I got up very early this Saturday morning to fly to Lazaro Cardenas, Mexico, to spend a week getting acquainted with and working with our church planting mission there. Lazaro is a beautiful place on the southwest coast of Mexico and across the bay from Ixtappa. It is an important seaport full of working class people while Ixtappa is the tourist resort.
It was a short night after an exhausting week filled with anguish and loving concern. God’s redemptive love showed up in the words and actions of brothers and sisters who helped carry another family through a time of unspeakable grief … again — it has been a hard journey for our faith family the last four months.
The first flight went perfectly without a hitch, plus my friend and church shepherd, Steve Ridgell, was on board. After arriving early to DFW, we prayed before going in different directions to answer God’s shared but different calls on our lives.
I found a quiet spot and worked on heartlight.org piece for tomorrow and watched the Korean jetliner land coming in from Seoul, South Korea. I had been on that flight three weeks earlier returning from an incredible follow up visit to Chiang Mai, Thailand. I wasn’t sure what that was supposed to mean, but I do know that I hope this trip is equally blessed and effective.
After working on the article for a couple of hours, I rushed to the gate to board the plane and found a plane full of folks with no airplane! Ugh, this is going to get interesting and everyone knew it. Those with little children had that deer in the headlights look and we hadn’t even started the “fun” stuff yet. My AA flight alert went off very 30 minutes promising we would take off in 30 more minutes — which, of course, none of us believed because the plane wasn’t even at the gate yet. We boarded 2 hours after we were supposed to be in the air and all the small kids were now at the end of their patience and their parents had that knowing look of the “wonderful” moments to come. They weren’t disappointed … unfortunately.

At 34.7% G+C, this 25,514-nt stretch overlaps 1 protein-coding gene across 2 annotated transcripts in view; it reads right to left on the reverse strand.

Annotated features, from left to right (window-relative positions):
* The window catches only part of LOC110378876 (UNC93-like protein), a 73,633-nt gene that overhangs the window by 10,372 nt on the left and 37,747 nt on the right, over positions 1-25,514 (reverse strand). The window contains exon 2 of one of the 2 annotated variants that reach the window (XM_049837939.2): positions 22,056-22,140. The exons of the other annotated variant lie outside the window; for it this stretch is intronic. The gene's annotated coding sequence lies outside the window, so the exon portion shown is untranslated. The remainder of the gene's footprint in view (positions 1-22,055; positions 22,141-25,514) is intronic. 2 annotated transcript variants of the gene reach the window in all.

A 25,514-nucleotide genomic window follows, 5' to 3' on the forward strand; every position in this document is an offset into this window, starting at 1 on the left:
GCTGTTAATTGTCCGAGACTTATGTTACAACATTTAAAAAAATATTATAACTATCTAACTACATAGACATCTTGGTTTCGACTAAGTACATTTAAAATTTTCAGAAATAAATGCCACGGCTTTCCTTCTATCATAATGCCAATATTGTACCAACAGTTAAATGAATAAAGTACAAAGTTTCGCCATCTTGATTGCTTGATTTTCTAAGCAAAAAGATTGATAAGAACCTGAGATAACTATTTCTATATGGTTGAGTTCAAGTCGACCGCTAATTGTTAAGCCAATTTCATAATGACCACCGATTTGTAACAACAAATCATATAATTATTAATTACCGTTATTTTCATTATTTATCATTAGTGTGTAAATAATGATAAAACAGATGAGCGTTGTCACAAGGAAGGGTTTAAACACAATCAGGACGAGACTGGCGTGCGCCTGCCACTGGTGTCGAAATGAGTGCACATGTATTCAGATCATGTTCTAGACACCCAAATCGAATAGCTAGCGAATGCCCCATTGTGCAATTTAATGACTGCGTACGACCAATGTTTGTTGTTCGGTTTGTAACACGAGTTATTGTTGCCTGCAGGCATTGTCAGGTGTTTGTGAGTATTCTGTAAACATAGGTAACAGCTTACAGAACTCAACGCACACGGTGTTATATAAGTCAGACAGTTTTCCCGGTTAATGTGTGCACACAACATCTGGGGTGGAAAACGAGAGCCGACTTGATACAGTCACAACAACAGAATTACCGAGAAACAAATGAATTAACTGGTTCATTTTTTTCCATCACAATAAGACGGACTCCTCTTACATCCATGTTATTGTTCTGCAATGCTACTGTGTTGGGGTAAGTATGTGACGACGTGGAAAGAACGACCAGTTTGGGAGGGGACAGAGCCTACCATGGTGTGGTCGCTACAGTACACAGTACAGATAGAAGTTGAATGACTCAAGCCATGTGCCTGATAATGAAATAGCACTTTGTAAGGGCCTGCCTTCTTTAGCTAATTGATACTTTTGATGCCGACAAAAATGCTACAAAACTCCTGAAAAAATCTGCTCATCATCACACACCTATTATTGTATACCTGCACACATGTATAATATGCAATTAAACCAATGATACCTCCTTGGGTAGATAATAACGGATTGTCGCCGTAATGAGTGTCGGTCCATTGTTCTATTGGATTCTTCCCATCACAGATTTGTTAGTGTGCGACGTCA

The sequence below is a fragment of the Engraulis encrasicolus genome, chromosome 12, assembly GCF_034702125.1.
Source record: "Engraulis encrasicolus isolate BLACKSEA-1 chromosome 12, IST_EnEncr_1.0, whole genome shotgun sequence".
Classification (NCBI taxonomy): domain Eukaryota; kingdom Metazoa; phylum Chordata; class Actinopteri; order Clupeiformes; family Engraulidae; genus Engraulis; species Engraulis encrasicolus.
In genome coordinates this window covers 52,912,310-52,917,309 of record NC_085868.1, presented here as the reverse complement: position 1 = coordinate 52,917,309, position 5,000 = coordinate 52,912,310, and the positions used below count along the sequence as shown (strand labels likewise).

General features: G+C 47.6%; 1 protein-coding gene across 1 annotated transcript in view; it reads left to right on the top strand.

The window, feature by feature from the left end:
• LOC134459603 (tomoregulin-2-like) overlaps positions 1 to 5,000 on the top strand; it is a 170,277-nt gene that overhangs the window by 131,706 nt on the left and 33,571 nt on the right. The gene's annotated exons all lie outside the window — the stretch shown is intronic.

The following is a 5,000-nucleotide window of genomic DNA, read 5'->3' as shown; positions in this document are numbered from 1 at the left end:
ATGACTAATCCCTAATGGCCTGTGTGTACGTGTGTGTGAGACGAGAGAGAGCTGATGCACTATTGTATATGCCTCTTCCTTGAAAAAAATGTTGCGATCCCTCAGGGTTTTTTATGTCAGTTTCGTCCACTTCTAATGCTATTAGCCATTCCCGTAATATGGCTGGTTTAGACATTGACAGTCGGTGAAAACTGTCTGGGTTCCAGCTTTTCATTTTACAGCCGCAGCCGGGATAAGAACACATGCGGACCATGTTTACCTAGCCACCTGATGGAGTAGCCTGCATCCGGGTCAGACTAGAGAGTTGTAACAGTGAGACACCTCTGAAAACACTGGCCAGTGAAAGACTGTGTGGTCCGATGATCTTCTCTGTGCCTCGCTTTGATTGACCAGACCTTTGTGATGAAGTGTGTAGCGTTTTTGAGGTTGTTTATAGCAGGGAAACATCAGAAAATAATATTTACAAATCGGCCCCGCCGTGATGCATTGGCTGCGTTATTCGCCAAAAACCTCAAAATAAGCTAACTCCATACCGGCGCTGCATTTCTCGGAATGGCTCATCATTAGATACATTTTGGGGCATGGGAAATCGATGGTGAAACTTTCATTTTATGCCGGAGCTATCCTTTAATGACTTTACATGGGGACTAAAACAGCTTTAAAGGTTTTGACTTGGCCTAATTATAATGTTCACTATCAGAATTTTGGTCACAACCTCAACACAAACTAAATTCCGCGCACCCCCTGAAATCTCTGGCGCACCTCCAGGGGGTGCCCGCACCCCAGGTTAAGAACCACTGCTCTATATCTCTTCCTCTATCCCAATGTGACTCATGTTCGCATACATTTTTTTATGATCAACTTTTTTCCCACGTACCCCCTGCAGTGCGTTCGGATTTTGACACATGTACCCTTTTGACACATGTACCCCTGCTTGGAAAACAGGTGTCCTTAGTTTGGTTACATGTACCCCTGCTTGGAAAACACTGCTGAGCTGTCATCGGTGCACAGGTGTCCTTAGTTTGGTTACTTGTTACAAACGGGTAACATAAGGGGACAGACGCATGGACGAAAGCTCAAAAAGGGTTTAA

Now an two hours into the flight, Bose headphones on, all the kids settled down and asleep, and the flight smooth as silk, I am reminded of something precious. One of my favorite Jesus events in the gospels is the healing of the man with leprosy in Mark 1. Jesus touches the may with leprosy before he heals him. So much is said with that one touch.
Jesus shares in the unclean-ness of this isolated and alone man when he blesses him with a moment of connection and heaven’s grace with the touch of a hand. We are alerted to look for Jesus’ touch in so many events that follow in his ministry — taking mud and spit to touch the blind man’s eyes, holding little children in his arms as he blesses them, taking the little dead girl’s hand and raising her from the dead, taking the simple loaves and fishes from the little boy and making a meal for a multitude, touching the dirt with his finger as he writes in the sand while facing down the mob who caught the woman in adultery, and offering Thomas his nail-scarred hands as proof of the resurrection, and as he stretches out his arms in love to offer those hands that shaped creation to be pierced by the very men who he formed in the wombs of their mothers.
The power of skin-on-skin touch is so much a part of our humanity whether it is the soft touch of a lover and lifetime spouse or the simple powdering of a baby’s freshly cleaned bottom or the tickle of a daddy on the ribs of his beloved child or the wrinkled hand of reassurance gripping tightly the hand of a friend who is slowly slipping away to walk with Jesus down better roads. No wonder heaven’s pre-existent and divine Word had to become flesh and walk among us.
I was reminded of this power afresh as a young mom wrestled with her 3 or 4 month old child trying to get her to take her bottle. The mom’s efforts were futile and the little girl was on a mighty crescendo until the mom discreetly lifted part of her blouse and laid her little girl against her skin and let her quietly nurse herself to sleep. As one baby grew quiet, the other little ones settled down, peace descended, and the atmosphere among our long-delayed band of travelers changed — one mother offering herself in such a sweet and simple way changed everything.
I am not sure how long this peace will continue, but long enough to let me finish my ramblings here. The point is very simple. There is great power in the human touch, especially from someone who loves us and genuinely cares about us. So in a week when grief and separation have hung in the air of every breath many of us have breathed, I would urge that you take this as a reminder to touch — hug, hold the hand, stroke the hair, rub the shoulders, or kiss the cheek of someone dear and remind them in both word and touch that they are precious to you.
So till we are reunited, my precious ones, your touch is in my mind and my love for you fills my heart as your faces fill my dreams.
Love you. God bless you. And may Jesus be real to your heart and your touch.